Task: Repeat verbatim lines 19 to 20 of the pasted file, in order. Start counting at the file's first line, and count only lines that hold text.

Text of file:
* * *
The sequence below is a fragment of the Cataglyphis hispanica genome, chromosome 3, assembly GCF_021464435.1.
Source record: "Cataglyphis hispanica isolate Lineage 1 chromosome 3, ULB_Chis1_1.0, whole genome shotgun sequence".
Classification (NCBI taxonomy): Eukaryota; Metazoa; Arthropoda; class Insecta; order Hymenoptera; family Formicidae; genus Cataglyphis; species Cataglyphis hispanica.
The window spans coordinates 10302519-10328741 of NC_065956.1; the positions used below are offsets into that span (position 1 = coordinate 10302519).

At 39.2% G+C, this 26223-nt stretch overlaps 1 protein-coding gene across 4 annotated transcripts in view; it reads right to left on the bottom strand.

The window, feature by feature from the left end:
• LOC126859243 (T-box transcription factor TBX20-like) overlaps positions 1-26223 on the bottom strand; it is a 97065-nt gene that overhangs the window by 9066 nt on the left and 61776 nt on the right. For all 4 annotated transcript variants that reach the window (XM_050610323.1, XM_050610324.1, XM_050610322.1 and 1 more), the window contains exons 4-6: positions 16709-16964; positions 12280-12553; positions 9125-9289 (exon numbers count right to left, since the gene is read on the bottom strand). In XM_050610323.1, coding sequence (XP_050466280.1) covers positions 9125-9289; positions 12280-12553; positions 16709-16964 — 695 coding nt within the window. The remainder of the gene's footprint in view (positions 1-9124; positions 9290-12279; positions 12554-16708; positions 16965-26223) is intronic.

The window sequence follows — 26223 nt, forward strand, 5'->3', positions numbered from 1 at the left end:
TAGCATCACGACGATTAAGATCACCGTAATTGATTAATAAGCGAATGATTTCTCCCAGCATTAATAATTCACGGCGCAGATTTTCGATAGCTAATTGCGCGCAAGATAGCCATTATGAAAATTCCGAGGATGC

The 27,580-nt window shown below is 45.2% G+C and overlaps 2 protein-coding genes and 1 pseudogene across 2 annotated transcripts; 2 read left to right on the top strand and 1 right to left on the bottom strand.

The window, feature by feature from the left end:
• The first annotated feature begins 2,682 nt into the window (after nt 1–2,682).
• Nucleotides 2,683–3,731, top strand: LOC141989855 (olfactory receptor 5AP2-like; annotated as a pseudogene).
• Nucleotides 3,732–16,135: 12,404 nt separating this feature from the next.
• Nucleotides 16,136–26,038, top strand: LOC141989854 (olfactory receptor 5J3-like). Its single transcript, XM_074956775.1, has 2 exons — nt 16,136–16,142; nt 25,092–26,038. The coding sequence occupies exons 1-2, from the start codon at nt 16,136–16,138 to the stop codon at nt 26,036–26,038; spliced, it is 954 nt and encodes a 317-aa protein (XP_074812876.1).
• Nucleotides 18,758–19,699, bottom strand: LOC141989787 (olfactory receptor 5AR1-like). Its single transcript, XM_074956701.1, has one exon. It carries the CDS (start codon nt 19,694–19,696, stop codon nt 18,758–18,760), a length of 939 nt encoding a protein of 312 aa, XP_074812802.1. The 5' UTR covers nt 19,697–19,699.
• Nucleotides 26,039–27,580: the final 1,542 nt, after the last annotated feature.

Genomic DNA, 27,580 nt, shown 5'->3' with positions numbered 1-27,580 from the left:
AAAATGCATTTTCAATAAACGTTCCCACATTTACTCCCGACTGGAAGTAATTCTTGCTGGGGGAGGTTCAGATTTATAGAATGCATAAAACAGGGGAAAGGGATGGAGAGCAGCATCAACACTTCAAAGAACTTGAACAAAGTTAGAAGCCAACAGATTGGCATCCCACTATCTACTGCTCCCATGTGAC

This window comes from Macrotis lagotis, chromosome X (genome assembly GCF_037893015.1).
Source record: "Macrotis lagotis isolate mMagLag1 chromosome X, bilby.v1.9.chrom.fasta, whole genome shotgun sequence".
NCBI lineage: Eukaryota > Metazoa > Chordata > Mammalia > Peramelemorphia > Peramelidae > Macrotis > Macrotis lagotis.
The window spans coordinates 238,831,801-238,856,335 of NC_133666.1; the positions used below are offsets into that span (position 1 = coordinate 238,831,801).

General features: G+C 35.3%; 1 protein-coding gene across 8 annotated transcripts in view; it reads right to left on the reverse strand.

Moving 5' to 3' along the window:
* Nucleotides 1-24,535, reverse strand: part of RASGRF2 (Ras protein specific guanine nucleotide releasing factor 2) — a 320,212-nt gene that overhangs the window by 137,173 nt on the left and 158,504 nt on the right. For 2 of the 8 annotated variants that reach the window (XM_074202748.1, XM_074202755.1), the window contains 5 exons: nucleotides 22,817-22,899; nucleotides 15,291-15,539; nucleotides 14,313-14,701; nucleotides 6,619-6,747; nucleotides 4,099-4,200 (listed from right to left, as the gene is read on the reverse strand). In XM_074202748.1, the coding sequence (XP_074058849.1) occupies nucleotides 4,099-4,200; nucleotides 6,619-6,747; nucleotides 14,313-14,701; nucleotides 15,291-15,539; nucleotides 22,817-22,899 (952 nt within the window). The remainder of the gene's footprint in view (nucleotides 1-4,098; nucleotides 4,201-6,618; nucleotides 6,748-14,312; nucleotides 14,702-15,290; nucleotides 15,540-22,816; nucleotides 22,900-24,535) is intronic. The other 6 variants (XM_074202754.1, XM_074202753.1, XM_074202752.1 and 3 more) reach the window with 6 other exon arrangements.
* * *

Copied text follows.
AAAATGCATTTTCAATAAACGTTCCCACATTTACTCCCGACTGGAAGTAATTCTTGCTGGGGGAGGTTCAGATTTATAGAATGCATAAAACAGGGGAAAGGGATGGAGAGCAGCATCAACACTTCAAAGAACTTGAACAAAGTTAGAAGCCAACAGATTGGCATCCCACTATCTACTGCTCCCATGTGAC

This window comes from Macrotis lagotis, chromosome X (genome assembly GCF_037893015.1).